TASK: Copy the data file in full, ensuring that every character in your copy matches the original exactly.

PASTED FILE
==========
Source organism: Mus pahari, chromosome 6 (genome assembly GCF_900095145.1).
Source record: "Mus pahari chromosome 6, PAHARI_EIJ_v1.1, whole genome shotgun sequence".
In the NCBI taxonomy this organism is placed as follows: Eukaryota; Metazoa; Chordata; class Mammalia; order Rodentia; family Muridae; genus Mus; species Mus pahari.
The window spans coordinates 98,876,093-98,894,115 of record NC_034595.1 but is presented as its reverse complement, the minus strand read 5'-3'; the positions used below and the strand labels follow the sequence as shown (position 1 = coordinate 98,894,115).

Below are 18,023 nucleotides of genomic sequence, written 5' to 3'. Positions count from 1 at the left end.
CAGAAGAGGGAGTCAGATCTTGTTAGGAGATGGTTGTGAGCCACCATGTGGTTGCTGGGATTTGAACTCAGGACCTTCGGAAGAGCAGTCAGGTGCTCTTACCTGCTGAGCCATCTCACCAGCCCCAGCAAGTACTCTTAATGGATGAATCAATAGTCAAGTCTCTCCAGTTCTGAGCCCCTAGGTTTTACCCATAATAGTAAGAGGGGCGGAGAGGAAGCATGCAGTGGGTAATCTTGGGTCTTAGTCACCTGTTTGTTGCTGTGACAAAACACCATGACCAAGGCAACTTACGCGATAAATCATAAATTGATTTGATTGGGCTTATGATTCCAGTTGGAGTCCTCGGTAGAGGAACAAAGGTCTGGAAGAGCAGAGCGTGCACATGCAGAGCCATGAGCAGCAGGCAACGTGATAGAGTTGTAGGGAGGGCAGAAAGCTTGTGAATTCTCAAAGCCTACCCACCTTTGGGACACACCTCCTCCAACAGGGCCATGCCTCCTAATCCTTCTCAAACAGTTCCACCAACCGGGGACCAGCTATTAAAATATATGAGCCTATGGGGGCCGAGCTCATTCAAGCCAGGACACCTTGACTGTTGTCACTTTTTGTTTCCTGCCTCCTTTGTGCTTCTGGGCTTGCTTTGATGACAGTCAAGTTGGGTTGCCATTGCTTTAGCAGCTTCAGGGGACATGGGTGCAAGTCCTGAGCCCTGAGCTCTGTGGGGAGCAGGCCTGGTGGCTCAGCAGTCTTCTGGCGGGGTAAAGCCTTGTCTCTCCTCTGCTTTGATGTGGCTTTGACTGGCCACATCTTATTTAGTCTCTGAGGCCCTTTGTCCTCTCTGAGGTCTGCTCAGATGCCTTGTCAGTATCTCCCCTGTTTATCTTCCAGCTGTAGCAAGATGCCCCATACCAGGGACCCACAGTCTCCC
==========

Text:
Source organism: Mus pahari, chromosome 6 (genome assembly GCF_900095145.1).
Source record: "Mus pahari chromosome 6, PAHARI_EIJ_v1.1, whole genome shotgun sequence".
In the NCBI taxonomy this organism is placed as follows: Eukaryota; Metazoa; Chordata; class Mammalia; order Rodentia; family Muridae; genus Mus; species Mus pahari.
The window spans coordinates 98,876,093-98,894,115 of record NC_034595.1 but is presented as its reverse complement, the minus strand read 5'-3'; the positions used below and the strand labels follow the sequence as shown (position 1 = coordinate 98,894,115).

Below are 18,023 nucleotides of genomic sequence, written 5' to 3'. Positions count from 1 at the left end.
CAGAAGAGGGAGTCAGATCTTGTTAGGAGATGGTTGTGAGCCACCATGTGGTTGCTGGGATTTGAACTCAGGACCTTCGGAAGAGCAGTCAGGTGCTCTTACCTGCTGAGCCATCTCACCAGCCCCAGCAAGTACTCTTAATGGATGAATCAATAGTCAAGTCTCTCCAGTTCTGAGCCCCTAGGTTTTACCCATAATAGTAAGAGGGGCGGAGAGGAAGCATGCAGTGGGTAATCTTGGGTCTTAGTCACCTGTTTGTTGCTGTGACAAAACACCATGACCAAGGCAACTTACGCGATAAATCATAAATTGATTTGATTGGGCTTATGATTCCAGTTGGAGTCCTCGGTAGAGGAACAAAGGTCTGGAAGAGCAGAGCGTGCACATGCAGAGCCATGAGCAGCAGGCAACGTGATAGAGTTGTAGGGAGGGCAGAAAGCTTGTGAATTCTCAAAGCCTACCCACCTTTGGGACACACCTCCTCCAACAGGGCCATGCCTCCTAATCCTTCTCAAACAGTTCCACCAACCGGGGACCAGCTATTAAAATATATGAGCCTATGGGGGCCGAGCTCATTCAAGCCAGGACACCTTGACTGTTGTCACTTTTTGTTTCCTGCCTCCTTTGTGCTTCTGGGCTTGCTTTGATGACAGTCAAGTTGGGTTGCCATTGCTTTAGCAGCTTCAGGGGACATGGGTGCAAGTCCTGAGCCCTGAGCTCTGTGGGGAGCAGGCCTGGTGGCTCAGCAGTCTTCTGGCGGGGTAAAGCCTTGTCTCTCCTCTGCTTTGATGTGGCTTTGACTGGCCACATCTTATTTAGTCTCTGAGGCCCTTTGTCCTCTCTGAGGTCTGCTCAGATGCCTTGTCAGTATCTCCCCTGTTTATCTTCCAGCTGTAGCAAGATGCCCCATACCAGGGACCCACAGTCTCCC